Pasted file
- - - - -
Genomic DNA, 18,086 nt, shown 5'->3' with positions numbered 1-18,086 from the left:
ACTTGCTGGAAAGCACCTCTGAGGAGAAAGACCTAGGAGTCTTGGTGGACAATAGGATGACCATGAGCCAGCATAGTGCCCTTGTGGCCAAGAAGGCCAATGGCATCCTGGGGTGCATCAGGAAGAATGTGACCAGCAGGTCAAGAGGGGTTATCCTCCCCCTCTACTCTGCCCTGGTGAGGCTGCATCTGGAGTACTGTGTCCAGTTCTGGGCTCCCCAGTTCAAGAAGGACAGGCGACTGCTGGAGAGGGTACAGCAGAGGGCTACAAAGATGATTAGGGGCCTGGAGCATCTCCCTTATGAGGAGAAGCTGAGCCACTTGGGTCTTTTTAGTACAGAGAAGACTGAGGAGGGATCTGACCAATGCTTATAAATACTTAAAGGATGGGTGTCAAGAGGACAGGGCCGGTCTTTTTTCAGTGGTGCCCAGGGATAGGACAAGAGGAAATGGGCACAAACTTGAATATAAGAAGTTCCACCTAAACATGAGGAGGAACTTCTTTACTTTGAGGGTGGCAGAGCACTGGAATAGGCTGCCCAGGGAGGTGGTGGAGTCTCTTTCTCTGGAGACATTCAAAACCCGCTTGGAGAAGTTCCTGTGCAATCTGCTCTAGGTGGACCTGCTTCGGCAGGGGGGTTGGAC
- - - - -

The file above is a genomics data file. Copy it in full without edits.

Genomic DNA, 18,086 nt, shown 5'->3' with positions numbered 1-18,086 from the left:
ACTTGCTGGAAAGCACCTCTGAGGAGAAAGACCTAGGAGTCTTGGTGGACAATAGGATGACCATGAGCCAGCATAGTGCCCTTGTGGCCAAGAAGGCCAATGGCATCCTGGGGTGCATCAGGAAGAATGTGACCAGCAGGTCAAGAGGGGTTATCCTCCCCCTCTACTCTGCCCTGGTGAGGCTGCATCTGGAGTACTGTGTCCAGTTCTGGGCTCCCCAGTTCAAGAAGGACAGGCGACTGCTGGAGAGGGTACAGCAGAGGGCTACAAAGATGATTAGGGGCCTGGAGCATCTCCCTTATGAGGAGAAGCTGAGCCACTTGGGTCTTTTTAGTACAGAGAAGACTGAGGAGGGATCTGACCAATGCTTATAAATACTTAAAGGATGGGTGTCAAGAGGACAGGGCCGGTCTTTTTTCAGTGGTGCCCAGGGATAGGACAAGAGGAAATGGGCACAAACTTGAATATAAGAAGTTCCACCTAAACATGAGGAGGAACTTCTTTACTTTGAGGGTGGCAGAGCACTGGAATAGGCTGCCCAGGGAGGTGGTGGAGTCTCTTTCTCTGGAGACATTCAAAACCCGCTTGGAGAAGTTCCTGTGCAATCTGCTCTAGGTGGACCTGCTTCGGCAGGGGGGTTGGAC